RegEx

Java RegEx Case Insensitive Example

Java RegEx Case Insensitive example shows how to make Java regex case insensitive. Example also shows how to make Java regular expression case insensitive using (?i) modifier as well as Pattern class.

How to make Java RegEx case insensitive?

By default Java regular expressions are case sensitive. Consider below given example.

Output

The string against which we evaluated our expression has “second” word 3 times, but the pattern only matched once. The reason is two “second” words have first character in capital letter. Since Java regular expressions are case sensitive by default they did not match with our pattern which has all the lower case letters.

There are a couple of ways using which you can make your regex case insensitive.

1) Using Pattern class

Instead of using compile method of Pattern class with just pattern argument, you can use overloaded compile method which accepts various flags along with the pattern. For making pattern case insensitive you need to specify Pattern.CASE_INSENSITIVE flag as given below.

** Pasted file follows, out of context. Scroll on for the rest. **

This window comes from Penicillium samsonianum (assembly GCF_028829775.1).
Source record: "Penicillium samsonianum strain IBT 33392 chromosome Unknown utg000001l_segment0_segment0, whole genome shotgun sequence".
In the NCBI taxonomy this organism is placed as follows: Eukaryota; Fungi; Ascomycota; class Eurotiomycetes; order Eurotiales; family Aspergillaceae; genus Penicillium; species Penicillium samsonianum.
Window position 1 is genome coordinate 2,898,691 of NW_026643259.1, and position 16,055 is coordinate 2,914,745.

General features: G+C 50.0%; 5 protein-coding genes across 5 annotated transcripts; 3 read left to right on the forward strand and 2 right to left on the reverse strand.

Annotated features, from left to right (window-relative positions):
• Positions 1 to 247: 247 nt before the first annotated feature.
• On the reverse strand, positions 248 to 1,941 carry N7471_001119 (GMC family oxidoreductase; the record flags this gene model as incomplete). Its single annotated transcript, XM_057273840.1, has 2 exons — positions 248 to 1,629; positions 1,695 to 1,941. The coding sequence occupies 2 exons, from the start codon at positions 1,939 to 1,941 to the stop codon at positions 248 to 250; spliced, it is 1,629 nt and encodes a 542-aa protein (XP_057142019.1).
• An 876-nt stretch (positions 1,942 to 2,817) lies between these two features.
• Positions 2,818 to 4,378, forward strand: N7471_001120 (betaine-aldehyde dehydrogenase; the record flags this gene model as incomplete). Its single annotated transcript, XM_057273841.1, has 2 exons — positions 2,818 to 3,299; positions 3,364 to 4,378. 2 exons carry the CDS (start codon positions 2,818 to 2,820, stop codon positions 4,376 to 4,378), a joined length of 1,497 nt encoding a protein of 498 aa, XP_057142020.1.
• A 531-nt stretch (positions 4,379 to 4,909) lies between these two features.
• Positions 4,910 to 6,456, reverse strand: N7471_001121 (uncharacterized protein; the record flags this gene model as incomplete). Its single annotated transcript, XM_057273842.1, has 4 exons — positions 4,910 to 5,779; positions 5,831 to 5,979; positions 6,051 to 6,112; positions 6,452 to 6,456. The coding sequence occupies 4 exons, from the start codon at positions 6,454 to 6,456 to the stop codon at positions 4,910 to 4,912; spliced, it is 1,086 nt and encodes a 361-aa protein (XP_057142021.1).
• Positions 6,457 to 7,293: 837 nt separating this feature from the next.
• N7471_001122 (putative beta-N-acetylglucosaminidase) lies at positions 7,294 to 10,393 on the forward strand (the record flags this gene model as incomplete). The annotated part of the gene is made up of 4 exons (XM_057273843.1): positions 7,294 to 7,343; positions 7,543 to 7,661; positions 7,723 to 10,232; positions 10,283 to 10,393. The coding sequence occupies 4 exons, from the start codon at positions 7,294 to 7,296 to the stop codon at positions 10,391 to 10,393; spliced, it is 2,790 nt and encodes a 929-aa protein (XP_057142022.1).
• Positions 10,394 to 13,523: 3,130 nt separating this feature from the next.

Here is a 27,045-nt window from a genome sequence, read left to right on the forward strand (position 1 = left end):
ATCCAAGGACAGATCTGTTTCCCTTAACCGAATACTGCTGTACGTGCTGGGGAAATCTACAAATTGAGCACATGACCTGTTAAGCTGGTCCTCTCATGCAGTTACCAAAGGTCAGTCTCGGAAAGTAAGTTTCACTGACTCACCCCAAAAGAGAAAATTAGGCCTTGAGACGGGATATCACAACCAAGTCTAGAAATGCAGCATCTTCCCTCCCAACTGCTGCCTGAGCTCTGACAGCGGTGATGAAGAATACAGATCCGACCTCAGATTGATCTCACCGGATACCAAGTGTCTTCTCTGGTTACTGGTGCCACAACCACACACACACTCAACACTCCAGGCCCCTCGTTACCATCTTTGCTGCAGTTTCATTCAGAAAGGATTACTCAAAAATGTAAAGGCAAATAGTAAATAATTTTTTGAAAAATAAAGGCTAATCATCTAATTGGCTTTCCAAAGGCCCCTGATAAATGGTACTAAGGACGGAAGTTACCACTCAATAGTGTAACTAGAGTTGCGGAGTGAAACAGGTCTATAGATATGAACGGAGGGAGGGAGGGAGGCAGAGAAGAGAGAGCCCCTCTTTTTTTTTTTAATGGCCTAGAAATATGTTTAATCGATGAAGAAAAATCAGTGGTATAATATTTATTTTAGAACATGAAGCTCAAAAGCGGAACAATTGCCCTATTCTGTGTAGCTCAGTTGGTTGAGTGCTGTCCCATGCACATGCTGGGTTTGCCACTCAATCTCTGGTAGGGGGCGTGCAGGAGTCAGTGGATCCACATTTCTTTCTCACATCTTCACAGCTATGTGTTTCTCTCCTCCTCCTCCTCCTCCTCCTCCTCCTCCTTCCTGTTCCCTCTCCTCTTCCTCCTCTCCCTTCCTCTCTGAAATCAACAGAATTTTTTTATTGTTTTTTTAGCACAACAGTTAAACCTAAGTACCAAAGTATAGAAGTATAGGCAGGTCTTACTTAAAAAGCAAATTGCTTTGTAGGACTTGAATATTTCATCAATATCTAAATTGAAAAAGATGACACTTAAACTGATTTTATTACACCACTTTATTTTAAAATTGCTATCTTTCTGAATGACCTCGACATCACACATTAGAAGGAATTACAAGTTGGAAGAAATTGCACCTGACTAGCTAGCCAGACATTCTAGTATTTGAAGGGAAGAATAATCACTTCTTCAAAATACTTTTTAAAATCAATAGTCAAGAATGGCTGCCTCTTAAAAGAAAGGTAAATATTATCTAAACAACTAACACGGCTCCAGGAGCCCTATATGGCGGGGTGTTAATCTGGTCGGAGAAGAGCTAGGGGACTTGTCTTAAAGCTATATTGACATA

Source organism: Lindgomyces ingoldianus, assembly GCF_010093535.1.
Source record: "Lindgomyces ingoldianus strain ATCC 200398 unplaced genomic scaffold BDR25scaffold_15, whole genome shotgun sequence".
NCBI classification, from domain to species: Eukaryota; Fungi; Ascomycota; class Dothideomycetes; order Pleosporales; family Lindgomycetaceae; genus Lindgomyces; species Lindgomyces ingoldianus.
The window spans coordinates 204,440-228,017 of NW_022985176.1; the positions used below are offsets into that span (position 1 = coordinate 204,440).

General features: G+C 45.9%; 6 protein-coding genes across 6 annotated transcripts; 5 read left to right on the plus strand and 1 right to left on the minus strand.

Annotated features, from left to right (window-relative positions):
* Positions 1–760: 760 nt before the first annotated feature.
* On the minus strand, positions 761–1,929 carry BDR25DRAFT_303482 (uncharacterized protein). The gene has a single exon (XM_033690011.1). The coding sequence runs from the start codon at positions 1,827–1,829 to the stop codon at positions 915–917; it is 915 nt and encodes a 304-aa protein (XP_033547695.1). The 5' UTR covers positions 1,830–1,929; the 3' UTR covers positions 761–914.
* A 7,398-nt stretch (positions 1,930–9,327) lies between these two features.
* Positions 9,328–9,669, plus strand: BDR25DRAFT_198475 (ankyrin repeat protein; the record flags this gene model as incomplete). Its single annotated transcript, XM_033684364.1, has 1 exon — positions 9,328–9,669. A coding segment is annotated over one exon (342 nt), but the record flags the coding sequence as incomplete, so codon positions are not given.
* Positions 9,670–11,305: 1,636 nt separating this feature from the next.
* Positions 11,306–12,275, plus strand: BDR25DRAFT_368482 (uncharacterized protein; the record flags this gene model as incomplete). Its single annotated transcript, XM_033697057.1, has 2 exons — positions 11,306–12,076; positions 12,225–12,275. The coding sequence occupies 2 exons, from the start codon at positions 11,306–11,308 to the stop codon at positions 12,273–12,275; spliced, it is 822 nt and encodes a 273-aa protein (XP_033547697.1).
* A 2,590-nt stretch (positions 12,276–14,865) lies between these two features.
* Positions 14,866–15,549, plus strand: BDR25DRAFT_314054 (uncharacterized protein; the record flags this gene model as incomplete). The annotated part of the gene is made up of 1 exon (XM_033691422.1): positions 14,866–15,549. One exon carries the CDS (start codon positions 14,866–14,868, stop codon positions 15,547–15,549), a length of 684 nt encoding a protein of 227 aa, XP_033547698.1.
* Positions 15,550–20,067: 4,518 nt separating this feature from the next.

Output

As you can see from the output, this time we got three matches.

2) Using (?i) modifier

Another option is to use the (?i) pattern modifier at the start of the pattern itself which makes whole pattern case insensitive as given below.

Output

How to make partial regex case insensitive?

Specifying Pattern.CASE_INSENSITIVE flag while compiling the pattern makes whole pattern case insensitive. However, if you are using (?i) modifier, you can turn off the case insensitivity by specifying (?-i) modifier in between the pattern which makes part of the regex case insensitive. See below given example.

Output

The first pattern is case sensitive which is the default. The second pattern is case insensitive as we have specified (?i) modifier at the start of the expression so our pattern matches with strings “SECOND” and “second” both.

In the third pattern we have specified (?i) at the start just before “second” (will be matched regardless of the case) but turned it off by specifying (?-i) before “third” (will be matched with exact case). The whole pattern means find all case insensitive words “second” which are followed by case sensitive word “third”. We did the similar thing with our 4th pattern, that is the reason it did not match.

References:
Pattern class Javadoc

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rahimv

rahimv

rahimv has over 15 years of experience in designing and developing Java applications. His areas of expertise are J2EE and eCommerce. If you like the website, follow him on Facebook, Twitter or Google Plus.

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